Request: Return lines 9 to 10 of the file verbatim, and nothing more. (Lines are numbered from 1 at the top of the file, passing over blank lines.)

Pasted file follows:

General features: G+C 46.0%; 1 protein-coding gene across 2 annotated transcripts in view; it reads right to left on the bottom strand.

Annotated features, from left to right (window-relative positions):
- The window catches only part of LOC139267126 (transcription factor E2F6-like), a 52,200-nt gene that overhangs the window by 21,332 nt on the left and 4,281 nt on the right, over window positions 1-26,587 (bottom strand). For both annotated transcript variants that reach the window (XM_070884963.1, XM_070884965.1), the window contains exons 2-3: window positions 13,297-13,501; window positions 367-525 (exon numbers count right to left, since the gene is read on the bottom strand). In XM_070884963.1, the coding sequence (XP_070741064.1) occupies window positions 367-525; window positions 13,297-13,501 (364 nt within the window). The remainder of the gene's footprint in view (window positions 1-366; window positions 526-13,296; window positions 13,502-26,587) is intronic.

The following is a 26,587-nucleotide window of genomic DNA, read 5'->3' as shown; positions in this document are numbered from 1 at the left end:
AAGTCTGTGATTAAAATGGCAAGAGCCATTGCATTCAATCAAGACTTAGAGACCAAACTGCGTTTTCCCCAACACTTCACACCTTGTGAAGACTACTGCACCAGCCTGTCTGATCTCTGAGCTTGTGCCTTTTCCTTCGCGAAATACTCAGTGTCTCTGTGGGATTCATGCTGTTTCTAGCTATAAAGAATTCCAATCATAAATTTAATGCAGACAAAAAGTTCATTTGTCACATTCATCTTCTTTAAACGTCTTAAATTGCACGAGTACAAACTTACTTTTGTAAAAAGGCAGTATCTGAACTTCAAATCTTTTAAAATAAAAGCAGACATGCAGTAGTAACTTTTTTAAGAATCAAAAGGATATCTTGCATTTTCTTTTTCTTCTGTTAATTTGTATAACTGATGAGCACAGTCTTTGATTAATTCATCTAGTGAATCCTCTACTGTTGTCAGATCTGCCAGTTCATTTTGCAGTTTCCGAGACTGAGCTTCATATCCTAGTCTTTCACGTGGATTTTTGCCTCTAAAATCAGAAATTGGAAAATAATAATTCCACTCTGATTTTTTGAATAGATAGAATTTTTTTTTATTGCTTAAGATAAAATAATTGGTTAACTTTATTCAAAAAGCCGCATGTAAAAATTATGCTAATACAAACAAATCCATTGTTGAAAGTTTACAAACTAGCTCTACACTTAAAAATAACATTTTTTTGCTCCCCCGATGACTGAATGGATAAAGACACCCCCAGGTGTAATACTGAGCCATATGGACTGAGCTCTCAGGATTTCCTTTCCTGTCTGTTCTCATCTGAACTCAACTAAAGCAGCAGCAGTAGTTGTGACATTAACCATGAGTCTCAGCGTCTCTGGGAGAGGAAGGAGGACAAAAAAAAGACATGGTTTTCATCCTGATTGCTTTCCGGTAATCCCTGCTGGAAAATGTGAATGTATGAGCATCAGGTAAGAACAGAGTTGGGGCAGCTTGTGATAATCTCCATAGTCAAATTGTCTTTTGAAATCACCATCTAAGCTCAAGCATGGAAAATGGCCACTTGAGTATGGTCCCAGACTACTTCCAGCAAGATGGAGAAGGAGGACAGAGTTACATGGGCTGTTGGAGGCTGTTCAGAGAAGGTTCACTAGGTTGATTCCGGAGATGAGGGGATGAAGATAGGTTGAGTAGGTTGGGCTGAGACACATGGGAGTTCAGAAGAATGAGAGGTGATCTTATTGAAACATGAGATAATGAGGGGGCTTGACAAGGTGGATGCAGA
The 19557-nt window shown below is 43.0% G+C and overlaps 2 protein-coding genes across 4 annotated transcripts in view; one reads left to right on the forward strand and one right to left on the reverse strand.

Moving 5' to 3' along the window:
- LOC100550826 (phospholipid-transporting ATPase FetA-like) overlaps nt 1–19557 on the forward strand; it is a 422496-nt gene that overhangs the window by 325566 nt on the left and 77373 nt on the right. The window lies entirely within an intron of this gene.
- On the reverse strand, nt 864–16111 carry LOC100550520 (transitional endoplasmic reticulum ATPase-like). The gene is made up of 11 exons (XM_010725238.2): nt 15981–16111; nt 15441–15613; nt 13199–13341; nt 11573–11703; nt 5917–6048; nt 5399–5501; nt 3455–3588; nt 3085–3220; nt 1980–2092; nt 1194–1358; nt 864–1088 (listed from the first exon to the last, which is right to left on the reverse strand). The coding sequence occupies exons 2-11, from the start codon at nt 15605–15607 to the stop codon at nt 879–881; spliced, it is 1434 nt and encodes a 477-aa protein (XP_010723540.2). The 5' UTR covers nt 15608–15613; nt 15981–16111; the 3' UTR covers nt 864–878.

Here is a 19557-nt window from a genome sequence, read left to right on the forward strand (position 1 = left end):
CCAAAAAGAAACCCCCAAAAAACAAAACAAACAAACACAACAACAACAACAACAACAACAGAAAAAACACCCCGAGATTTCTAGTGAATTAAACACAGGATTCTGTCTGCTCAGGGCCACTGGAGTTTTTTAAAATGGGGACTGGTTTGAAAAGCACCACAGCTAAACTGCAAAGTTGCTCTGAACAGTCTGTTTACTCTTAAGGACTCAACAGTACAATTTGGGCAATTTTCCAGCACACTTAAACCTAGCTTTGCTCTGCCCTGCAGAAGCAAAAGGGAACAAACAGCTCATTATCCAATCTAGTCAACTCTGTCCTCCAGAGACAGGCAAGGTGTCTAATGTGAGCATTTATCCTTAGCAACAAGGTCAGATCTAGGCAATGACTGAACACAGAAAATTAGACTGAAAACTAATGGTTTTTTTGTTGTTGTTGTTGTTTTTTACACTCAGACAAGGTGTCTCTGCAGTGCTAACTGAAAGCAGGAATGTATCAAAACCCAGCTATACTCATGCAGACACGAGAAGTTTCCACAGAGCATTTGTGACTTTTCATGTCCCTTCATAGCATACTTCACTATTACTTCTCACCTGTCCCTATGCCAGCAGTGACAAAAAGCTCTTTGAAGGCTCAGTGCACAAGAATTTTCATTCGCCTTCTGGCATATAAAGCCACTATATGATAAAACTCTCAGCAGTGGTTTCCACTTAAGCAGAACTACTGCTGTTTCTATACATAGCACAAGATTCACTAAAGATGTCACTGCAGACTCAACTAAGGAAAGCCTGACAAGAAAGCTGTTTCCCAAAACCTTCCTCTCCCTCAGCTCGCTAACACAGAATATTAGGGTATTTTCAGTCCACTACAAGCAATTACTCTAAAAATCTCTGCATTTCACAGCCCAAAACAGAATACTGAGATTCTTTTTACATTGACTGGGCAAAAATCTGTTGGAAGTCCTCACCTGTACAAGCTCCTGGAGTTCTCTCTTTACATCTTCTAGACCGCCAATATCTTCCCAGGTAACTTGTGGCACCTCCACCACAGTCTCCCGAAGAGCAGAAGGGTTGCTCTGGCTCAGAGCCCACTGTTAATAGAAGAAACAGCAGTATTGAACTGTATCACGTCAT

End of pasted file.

- On the reverse strand, nt 864–16111 carry LOC100550520 (transitional endoplasmic reticulum ATPase-like). The gene is made up of 11 exons (XM_010725238.2): nt 15981–16111; nt 15441–15613; nt 13199–13341; nt 11573–11703; nt 5917–6048; nt 5399–5501; nt 3455–3588; nt 3085–3220; nt 1980–2092; nt 1194–1358; nt 864–1088 (listed from the first exon to the last, which is right to left on the reverse strand). The coding sequence occupies exons 2-11, from the start codon at nt 15605–15607 to the stop codon at nt 879–881; spliced, it is 1434 nt and encodes a 477-aa protein (XP_010723540.2). The 5' UTR covers nt 15608–15613; nt 15981–16111; the 3' UTR covers nt 864–878.

Here is a 19557-nt window from a genome sequence, read left to right on the forward strand (position 1 = left end):